The Unchecked Power of Parole Boards

When people talk about court cases or when they’re depicted on tv, the story ends once the judge reads the jury’s verdict. But that’s not where the story ends for the person convicted. 5-10 years,15-20, 25-life, judges give all kinds ranges in sentence length, but what do they really mean? It means a person will be eligible for parole at some point during his or her time in prison. You’d think people would consider this to be almost as important as the original sentencing trial. And the person convicted does, but not the state or the justice system. They pay next to no attention to parole proceedings. Parole boards have almost total control over whether or not a person gets out of prison early and yet the state exercises almost no oversight. Parole boards need to be much more closely monitored so that they effectively provide justice instead of the reverse, which is much more common.

The parole system is regulated on a state to state basis, so an exact description does not exist of what a parole hearing would look like. But generally a parole hearing involves remarks from the potential parolee, a written proposal for their plan after release, behavior descriptions, letters of support, and sometimes testimony from victims and their families. After receiving all the information, the board evaluates the potential parolee based on certain criteria (which again vary from state to state) and make their recommendation on whether or not a person should be released on parole. The governor has to power to overturn their recommendations if they wish, but the parole board generally makes the final decision. So as you can see the parole board holds a lot of power and responsibility. We need to be able to trust the people who fill those roles. But who exactly makes up parole boards?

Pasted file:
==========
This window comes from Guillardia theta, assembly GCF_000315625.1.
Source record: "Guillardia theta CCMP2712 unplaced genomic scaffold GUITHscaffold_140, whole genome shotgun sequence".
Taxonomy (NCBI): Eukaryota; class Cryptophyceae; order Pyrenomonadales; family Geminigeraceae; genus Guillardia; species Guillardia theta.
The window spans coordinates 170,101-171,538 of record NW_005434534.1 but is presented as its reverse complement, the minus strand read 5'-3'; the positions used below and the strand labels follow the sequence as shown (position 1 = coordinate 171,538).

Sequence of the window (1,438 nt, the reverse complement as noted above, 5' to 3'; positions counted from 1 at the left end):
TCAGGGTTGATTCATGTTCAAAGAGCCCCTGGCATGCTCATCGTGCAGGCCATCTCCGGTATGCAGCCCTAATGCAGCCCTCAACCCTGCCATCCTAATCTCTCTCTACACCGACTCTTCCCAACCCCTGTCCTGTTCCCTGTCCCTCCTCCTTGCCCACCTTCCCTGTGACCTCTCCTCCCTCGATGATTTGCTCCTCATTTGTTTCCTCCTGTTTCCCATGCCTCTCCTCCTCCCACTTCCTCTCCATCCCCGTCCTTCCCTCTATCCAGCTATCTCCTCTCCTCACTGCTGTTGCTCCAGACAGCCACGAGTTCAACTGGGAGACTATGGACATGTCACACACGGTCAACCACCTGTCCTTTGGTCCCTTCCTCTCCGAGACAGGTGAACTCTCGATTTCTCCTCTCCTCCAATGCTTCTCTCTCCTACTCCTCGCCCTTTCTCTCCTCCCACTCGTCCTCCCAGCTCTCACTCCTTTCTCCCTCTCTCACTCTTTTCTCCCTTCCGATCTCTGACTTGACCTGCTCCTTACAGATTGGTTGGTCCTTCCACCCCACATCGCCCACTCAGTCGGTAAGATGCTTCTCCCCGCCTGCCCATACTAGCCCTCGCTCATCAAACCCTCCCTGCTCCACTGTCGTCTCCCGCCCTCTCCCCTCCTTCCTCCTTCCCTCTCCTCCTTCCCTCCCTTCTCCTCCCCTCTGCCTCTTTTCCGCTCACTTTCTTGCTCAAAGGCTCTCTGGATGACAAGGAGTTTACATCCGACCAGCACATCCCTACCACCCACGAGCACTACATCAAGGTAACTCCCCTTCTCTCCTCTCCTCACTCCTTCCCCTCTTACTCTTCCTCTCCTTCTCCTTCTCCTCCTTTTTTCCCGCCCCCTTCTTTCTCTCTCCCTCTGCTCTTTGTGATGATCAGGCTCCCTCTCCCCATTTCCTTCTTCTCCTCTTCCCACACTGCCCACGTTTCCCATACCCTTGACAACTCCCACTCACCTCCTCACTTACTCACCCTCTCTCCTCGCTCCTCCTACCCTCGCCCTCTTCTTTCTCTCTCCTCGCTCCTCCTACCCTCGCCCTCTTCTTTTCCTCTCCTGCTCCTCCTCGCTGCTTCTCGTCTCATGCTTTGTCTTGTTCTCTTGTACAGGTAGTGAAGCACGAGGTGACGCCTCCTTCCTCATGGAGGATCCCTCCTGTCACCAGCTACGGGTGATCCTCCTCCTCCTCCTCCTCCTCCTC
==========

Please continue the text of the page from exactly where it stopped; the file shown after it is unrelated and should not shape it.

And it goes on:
Parole boards consist of a small group of people who have been appointed by the governor and confirmed by the state senate. Sometimes they’ll be people with some sort of experience in the field: ex-officers, lawyers, judges, psychologists. But equally as often they’re just community members who volunteered to serve on the board. It all depends on which state parole board we’re talking about and what their requirements are. Given that these people have so much power over people’s lives, I think it’s entirely unfair that there are minimal to no requirements for their position. They have almost as much responsibility as a judge when it comes to impact on an inmate’s life and yet they could be almost anyone.

This is especially important and disturbing because it is entirely too easy for parole boards to unfairly keep someone in prison. In a movie I recently watched, The Farm: Life Inside Angola Prison, they showed a parole hearing. During the hearing, the man in question maintained his innocence throughout and brought what I thought to be conclusive evidence of his innocence. The parole board didn’t agree with me. Now, that would be fine on its own because I obviously don’t have all the available information and perhaps the man really didn’t deserve to get parole. But the members of the board made some very disturbing comments when they clearly forgot they were on camera. Once the prisoner left the room they immediately looked at each other and proclaimed his “obvious guilt” with no factual basis. They clearly hadn’t listened to a word the man said and weren’t concerned with providing him justice. The man did not end up receiving parole and the board was never questioned over this. Inmates have few opportunities to protest parole denials, so it’s up to the state to ensure they receive fair and just treatment.

Situations like this and others can’t be allowed to continue. Obviously not everyone should be paroled when they come before the parole board, but they should have a fair chance at justice. I think board members should at least have some experience in the criminal justice field, whether from work or their own personal experiences. And they should make decisions based on a number of things including, the crime committed, inmate history, perceived behavioral changes, anything so they get a full picture of the person in question. I know some states already meet these requirements, but most don’t actually spend the time and resources to see that they’re met. State officials need to read parole cases, investigate claims of unfair parole denials, and really hold parole boards accountable for their actions in order for the system to work. People’s freedom is at stake when they come before a parole board and that needs to be taken seriously. What other changes could we make to ensure fairness in the system? How can we see justice served?


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